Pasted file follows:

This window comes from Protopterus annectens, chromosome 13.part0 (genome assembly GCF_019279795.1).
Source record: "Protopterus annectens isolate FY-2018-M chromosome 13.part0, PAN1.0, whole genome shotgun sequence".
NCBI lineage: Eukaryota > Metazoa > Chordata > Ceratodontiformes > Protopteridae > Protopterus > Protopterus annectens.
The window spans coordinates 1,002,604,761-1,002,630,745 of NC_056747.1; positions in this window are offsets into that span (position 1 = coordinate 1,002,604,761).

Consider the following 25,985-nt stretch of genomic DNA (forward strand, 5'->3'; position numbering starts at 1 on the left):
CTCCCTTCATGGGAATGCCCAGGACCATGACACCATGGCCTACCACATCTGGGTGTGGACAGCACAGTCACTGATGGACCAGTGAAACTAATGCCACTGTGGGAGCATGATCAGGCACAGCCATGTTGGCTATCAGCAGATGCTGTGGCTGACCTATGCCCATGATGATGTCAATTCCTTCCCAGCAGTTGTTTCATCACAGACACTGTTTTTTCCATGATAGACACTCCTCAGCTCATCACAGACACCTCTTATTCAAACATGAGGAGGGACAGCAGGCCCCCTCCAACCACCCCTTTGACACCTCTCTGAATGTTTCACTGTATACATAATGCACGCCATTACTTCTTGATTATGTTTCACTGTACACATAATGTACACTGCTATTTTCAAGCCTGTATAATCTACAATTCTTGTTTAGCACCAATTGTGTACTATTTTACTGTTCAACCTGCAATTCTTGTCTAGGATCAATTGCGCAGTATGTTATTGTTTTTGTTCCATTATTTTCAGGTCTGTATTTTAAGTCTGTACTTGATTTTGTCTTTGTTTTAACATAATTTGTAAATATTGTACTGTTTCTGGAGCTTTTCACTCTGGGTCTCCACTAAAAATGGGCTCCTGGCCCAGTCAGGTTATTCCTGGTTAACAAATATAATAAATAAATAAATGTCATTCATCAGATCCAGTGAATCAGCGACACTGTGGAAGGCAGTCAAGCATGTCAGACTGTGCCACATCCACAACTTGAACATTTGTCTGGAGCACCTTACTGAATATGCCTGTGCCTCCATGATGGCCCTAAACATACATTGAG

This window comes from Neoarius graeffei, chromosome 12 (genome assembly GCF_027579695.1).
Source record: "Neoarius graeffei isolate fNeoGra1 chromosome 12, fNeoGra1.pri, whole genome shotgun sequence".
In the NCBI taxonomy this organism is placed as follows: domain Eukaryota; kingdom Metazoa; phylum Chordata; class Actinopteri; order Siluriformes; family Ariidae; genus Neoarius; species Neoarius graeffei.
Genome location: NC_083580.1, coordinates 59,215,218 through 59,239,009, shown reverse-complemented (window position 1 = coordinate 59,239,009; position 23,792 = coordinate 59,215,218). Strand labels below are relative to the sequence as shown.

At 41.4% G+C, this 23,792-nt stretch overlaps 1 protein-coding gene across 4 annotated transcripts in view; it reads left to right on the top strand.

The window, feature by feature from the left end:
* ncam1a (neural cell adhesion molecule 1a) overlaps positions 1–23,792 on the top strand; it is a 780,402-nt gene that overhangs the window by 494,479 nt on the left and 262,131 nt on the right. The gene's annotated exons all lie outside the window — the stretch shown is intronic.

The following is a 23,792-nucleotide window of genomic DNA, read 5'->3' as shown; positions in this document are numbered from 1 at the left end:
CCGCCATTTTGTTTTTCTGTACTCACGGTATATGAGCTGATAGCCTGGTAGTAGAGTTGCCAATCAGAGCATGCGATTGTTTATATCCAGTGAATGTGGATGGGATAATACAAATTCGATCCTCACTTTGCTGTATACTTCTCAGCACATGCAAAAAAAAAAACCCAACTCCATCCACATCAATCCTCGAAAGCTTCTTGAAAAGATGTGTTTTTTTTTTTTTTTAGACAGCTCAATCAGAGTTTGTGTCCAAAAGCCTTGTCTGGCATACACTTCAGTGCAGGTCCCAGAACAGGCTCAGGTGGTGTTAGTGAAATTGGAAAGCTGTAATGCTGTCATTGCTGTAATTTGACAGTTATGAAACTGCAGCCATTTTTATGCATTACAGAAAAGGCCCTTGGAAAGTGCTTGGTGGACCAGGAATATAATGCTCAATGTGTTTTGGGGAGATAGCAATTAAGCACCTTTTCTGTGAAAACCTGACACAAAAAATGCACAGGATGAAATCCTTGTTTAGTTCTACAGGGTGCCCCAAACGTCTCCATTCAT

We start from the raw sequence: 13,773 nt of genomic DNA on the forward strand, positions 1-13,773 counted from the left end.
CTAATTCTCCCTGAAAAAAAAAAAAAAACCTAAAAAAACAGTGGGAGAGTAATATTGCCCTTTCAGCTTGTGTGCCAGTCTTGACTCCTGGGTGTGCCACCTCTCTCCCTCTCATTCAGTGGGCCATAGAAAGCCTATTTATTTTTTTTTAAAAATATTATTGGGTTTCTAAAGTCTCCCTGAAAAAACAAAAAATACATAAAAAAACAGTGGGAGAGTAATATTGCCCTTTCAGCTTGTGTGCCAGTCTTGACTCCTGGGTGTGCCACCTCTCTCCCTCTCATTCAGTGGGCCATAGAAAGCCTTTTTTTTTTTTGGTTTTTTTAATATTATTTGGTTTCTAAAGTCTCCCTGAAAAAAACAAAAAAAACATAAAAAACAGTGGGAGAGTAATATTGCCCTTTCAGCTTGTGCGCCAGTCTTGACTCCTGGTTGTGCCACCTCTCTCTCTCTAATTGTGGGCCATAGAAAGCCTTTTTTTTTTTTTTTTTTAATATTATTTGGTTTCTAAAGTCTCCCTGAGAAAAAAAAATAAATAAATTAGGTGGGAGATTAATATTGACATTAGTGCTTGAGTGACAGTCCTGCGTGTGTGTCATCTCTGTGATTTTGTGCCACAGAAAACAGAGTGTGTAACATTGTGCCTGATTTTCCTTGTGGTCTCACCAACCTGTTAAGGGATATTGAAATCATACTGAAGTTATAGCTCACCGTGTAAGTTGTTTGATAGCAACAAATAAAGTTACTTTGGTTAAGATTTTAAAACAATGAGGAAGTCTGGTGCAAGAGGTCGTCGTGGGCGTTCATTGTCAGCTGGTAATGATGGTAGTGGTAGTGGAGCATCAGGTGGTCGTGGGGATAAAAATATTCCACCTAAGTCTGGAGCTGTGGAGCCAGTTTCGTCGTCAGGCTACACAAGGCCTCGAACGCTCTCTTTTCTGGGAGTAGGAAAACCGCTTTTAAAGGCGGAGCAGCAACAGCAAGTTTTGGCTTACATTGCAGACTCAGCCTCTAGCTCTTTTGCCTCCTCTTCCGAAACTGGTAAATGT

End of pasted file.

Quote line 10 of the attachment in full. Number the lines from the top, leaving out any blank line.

Genome location: NC_083580.1, coordinates 59,215,218 through 59,239,009, shown reverse-complemented (window position 1 = coordinate 59,239,009; position 23,792 = coordinate 59,215,218). Strand labels below are relative to the sequence as shown.